In this step-by-step guide, we talk you through how to build a mini kicker mountain bike jump to create a stepdown, and then how to jump and land it.
A word of warning…
You should never build permanent trail features without the explicit permission of a landowner or your local trail stewardship organisation.
Liability for mountain bike trails almost always falls on the shoulders of a landowner. At best, building these sorts of features without appropriate risk assessments will lead to your beloved local spot being shut down, and at worst, landowners could find themselves in a nightmare scenario if someone is seriously injured.
How to build a mini kicker
1. Materials and tools
You need two sheets each of 18mm and 9mm plywood, four to six lengths of 4×2 CLS timber and some screws.
You also need a hand saw, jigsaw, tape measure, ball of string, marker pen, square and a drill.
2. Shape the sides
Our ramp is 6ft long, 3ft tall and has a radius of 8ft.
Tie your pen to an eight-foot length of string. On the 18mm ply measure 6ft along the bottom and 3ft high so you have what looks like half a rectangle.
On the opposite side to where you marked the 3ft, put the pen on the bottom line at your 6ft mark and get someone to hold the end of the string nice and tight, then draw from the bottom of the 6ft mark to the top of the 3ft mark to create a curve on the ply.
Cut the side out and use it as a template to cut an identical one from the other sheet.
Cut your 4×2 timber into lengths, say about 3ft, to determine the width of your ramp.
Screw these between the two sides, flush with the curve about 5in apart, to make the ramp nice and sturdy.
Cut a few extra ones to brace the back, too.
4. Ply and ride!
Cut your 9mm ply into sections to fit the curved front of the ramp, laying it on the braces and screwing it into the 4×2 timber. Remember to take the curve into account when measuring the ply.
Start screwing at the top and work your way down to ensure it’s flat. If there’s any ply sticking out of the top, trim it flush.
How to jump a mini kicker ramp
1. Kicker set up
Here we’re using the kicker as a stepdown, with a grass bank as the landing ramp.
Before you even think about jumping, first analyse the situation. Here the run-up is slow and bumpy because it’s grass, the landing is lower than the take-off and the run-out is quite sketchy.
When you’re a good distance from the ramp have one last look around to make sure it’s all clear, then commit.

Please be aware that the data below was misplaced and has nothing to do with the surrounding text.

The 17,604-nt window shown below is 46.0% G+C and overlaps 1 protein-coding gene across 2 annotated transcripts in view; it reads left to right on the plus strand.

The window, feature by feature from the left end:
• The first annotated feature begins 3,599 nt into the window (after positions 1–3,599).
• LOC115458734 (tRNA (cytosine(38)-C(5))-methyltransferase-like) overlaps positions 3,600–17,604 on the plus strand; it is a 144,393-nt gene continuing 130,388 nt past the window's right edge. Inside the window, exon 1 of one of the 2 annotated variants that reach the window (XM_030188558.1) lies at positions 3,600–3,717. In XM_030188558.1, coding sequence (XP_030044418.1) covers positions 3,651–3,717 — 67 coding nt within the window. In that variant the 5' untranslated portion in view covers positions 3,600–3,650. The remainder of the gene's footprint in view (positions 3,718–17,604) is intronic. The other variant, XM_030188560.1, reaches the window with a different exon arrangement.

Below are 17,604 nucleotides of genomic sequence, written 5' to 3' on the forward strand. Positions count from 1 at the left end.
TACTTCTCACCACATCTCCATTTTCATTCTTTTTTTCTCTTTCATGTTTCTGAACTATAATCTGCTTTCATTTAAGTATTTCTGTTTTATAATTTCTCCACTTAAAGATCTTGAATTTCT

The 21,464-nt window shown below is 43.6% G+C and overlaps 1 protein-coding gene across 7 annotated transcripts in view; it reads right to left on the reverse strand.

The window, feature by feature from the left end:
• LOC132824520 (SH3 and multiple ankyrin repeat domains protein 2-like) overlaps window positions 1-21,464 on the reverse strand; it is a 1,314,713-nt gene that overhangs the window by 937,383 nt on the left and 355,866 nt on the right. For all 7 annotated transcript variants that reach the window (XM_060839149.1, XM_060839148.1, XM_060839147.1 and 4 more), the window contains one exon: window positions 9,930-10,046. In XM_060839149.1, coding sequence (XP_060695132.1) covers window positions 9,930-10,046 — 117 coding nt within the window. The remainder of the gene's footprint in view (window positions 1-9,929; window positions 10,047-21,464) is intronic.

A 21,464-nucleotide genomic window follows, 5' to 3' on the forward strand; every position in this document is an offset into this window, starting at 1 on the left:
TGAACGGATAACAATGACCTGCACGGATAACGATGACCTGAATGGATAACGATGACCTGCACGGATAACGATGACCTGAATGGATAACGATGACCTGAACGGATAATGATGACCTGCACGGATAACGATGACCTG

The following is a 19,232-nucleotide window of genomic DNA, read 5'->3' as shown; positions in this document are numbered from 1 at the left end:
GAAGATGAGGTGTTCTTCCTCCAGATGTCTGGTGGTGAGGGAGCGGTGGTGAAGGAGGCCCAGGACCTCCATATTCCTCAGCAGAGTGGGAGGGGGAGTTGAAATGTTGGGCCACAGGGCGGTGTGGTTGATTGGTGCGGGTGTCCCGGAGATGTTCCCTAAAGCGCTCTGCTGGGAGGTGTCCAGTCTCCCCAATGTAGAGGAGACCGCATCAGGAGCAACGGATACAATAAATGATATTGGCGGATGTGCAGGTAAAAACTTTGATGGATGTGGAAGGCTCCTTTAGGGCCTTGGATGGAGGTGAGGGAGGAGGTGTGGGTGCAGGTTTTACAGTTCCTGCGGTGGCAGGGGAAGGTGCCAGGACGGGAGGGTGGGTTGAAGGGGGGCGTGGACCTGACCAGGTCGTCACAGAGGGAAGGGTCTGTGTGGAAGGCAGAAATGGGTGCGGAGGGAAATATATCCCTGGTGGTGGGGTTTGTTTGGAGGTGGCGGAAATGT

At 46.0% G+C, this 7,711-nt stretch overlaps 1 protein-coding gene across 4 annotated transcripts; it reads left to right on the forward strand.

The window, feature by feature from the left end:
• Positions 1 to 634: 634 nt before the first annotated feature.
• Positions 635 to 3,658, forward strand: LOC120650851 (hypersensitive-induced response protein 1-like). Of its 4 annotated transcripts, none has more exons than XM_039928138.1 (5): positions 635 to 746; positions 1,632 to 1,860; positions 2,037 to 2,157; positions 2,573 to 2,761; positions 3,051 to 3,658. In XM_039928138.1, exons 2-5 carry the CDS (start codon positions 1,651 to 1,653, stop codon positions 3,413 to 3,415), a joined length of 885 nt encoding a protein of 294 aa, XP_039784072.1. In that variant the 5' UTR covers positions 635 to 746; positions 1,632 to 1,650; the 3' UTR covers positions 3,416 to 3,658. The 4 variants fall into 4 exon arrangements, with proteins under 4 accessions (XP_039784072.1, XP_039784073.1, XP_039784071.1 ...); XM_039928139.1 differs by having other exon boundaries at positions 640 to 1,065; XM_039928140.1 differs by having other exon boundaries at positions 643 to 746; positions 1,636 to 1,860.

Pedal at the speed you need to clear the jump – depending on the run-up you may need to give it some.
3. Out the lip
Jumping a stepdown, you want to ride the kicker like a normal tabletop jump or a double.
As you take off have your eyes on your landing point already, pull up on the bar and just nicely level out.
I like to keep it chilled and save the tricks until I get comfortable riding the setup.
4. In the air
To start with, there’s no need to go too high or styled, just keep loose, stay level and keep a close eye on your landing.
The thing with riding kickers is that most have never been ridden before and they can be sketchy, so always err on the side of caution. Once you get more confident you can add some style.
In this case, it’s going to be like a landing on a double, so try to land with both wheels together. As you come into the landing absorb the impact by bending your knees and elbows.
Bear in mind the grass bank may not be smooth, so hold on tight.
- Test your kicker: Before jumping, try the ramp out on flat ground first to make sure you’ve made it a good shape and you know what it’ll feel like.
- Start steady: Don’t make the gap too big to start with — you can work your way up to the Rampage canyon gap! The only things that’ll change are your speed and landing.
- Safe landings: Check your roll-out is safe and clear before you jump. If it’s a hard landing or you’re jumping to flat, drop your rear wheel slightly to lessen the impact. Brace yourself more if it’s a big gap!